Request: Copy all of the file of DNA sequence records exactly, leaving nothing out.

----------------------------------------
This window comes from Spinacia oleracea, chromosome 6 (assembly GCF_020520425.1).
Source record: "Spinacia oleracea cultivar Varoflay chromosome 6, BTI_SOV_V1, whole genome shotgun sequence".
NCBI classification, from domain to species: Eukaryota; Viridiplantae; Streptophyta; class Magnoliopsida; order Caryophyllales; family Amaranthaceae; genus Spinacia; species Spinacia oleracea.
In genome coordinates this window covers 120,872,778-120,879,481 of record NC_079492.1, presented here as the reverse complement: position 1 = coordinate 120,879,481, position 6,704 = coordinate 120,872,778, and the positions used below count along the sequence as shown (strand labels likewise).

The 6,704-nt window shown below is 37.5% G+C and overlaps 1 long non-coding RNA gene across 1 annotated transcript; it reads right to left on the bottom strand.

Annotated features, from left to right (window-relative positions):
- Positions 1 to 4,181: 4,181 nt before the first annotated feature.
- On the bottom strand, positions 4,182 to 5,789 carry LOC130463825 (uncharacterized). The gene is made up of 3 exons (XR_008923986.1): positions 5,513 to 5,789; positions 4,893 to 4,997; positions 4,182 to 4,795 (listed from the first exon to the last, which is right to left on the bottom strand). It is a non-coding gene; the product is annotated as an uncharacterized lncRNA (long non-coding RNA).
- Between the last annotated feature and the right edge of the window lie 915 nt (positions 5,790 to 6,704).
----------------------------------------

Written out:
This window comes from Spinacia oleracea, chromosome 6 (assembly GCF_020520425.1).
Source record: "Spinacia oleracea cultivar Varoflay chromosome 6, BTI_SOV_V1, whole genome shotgun sequence".
NCBI classification, from domain to species: Eukaryota; Viridiplantae; Streptophyta; class Magnoliopsida; order Caryophyllales; family Amaranthaceae; genus Spinacia; species Spinacia oleracea.
In genome coordinates this window covers 120,872,778-120,879,481 of record NC_079492.1, presented here as the reverse complement: position 1 = coordinate 120,879,481, position 6,704 = coordinate 120,872,778, and the positions used below count along the sequence as shown (strand labels likewise).

The 6,704-nt window shown below is 37.5% G+C and overlaps 1 long non-coding RNA gene across 1 annotated transcript; it reads right to left on the bottom strand.

Annotated features, from left to right (window-relative positions):
- Positions 1 to 4,181: 4,181 nt before the first annotated feature.
- On the bottom strand, positions 4,182 to 5,789 carry LOC130463825 (uncharacterized). The gene is made up of 3 exons (XR_008923986.1): positions 5,513 to 5,789; positions 4,893 to 4,997; positions 4,182 to 4,795 (listed from the first exon to the last, which is right to left on the bottom strand). It is a non-coding gene; the product is annotated as an uncharacterized lncRNA (long non-coding RNA).
- Between the last annotated feature and the right edge of the window lie 915 nt (positions 5,790 to 6,704).